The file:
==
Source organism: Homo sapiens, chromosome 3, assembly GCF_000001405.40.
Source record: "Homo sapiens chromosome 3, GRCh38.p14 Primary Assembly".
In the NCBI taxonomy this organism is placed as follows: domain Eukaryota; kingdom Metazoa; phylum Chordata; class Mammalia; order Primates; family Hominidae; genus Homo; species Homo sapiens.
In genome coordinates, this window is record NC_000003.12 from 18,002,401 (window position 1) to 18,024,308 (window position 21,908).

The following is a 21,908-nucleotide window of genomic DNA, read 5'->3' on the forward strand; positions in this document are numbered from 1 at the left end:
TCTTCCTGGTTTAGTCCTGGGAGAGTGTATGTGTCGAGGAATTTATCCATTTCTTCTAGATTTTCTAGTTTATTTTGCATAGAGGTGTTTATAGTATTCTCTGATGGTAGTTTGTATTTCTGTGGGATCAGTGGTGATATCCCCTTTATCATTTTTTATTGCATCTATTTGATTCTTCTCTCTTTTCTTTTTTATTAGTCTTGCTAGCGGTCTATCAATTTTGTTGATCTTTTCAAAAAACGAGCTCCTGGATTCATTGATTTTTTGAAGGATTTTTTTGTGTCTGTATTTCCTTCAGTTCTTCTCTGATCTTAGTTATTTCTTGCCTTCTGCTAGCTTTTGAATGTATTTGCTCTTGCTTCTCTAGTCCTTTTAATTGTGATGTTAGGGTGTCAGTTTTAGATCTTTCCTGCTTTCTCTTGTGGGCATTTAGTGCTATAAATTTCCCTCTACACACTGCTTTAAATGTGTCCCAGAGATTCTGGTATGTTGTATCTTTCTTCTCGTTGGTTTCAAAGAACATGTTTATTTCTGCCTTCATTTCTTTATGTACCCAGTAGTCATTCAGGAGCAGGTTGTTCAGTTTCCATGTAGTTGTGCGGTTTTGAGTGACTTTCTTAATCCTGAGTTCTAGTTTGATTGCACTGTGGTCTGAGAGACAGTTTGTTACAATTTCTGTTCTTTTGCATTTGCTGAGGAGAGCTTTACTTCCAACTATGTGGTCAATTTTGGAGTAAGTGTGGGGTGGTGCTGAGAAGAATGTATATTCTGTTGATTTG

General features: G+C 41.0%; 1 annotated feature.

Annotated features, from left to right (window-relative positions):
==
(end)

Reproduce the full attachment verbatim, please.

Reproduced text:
Source organism: Homo sapiens, chromosome 3, assembly GCF_000001405.40.
Source record: "Homo sapiens chromosome 3, GRCh38.p14 Primary Assembly".
In the NCBI taxonomy this organism is placed as follows: domain Eukaryota; kingdom Metazoa; phylum Chordata; class Mammalia; order Primates; family Hominidae; genus Homo; species Homo sapiens.
In genome coordinates, this window is record NC_000003.12 from 18,002,401 (window position 1) to 18,024,308 (window position 21,908).

The following is a 21,908-nucleotide window of genomic DNA, read 5'->3' on the forward strand; positions in this document are numbered from 1 at the left end:
TCTTCCTGGTTTAGTCCTGGGAGAGTGTATGTGTCGAGGAATTTATCCATTTCTTCTAGATTTTCTAGTTTATTTTGCATAGAGGTGTTTATAGTATTCTCTGATGGTAGTTTGTATTTCTGTGGGATCAGTGGTGATATCCCCTTTATCATTTTTTATTGCATCTATTTGATTCTTCTCTCTTTTCTTTTTTATTAGTCTTGCTAGCGGTCTATCAATTTTGTTGATCTTTTCAAAAAACGAGCTCCTGGATTCATTGATTTTTTGAAGGATTTTTTTGTGTCTGTATTTCCTTCAGTTCTTCTCTGATCTTAGTTATTTCTTGCCTTCTGCTAGCTTTTGAATGTATTTGCTCTTGCTTCTCTAGTCCTTTTAATTGTGATGTTAGGGTGTCAGTTTTAGATCTTTCCTGCTTTCTCTTGTGGGCATTTAGTGCTATAAATTTCCCTCTACACACTGCTTTAAATGTGTCCCAGAGATTCTGGTATGTTGTATCTTTCTTCTCGTTGGTTTCAAAGAACATGTTTATTTCTGCCTTCATTTCTTTATGTACCCAGTAGTCATTCAGGAGCAGGTTGTTCAGTTTCCATGTAGTTGTGCGGTTTTGAGTGACTTTCTTAATCCTGAGTTCTAGTTTGATTGCACTGTGGTCTGAGAGACAGTTTGTTACAATTTCTGTTCTTTTGCATTTGCTGAGGAGAGCTTTACTTCCAACTATGTGGTCAATTTTGGAGTAAGTGTGGGGTGGTGCTGAGAAGAATGTATATTCTGTTGATTTG

General features: G+C 41.0%; 1 annotated feature.

Annotated features, from left to right (window-relative positions):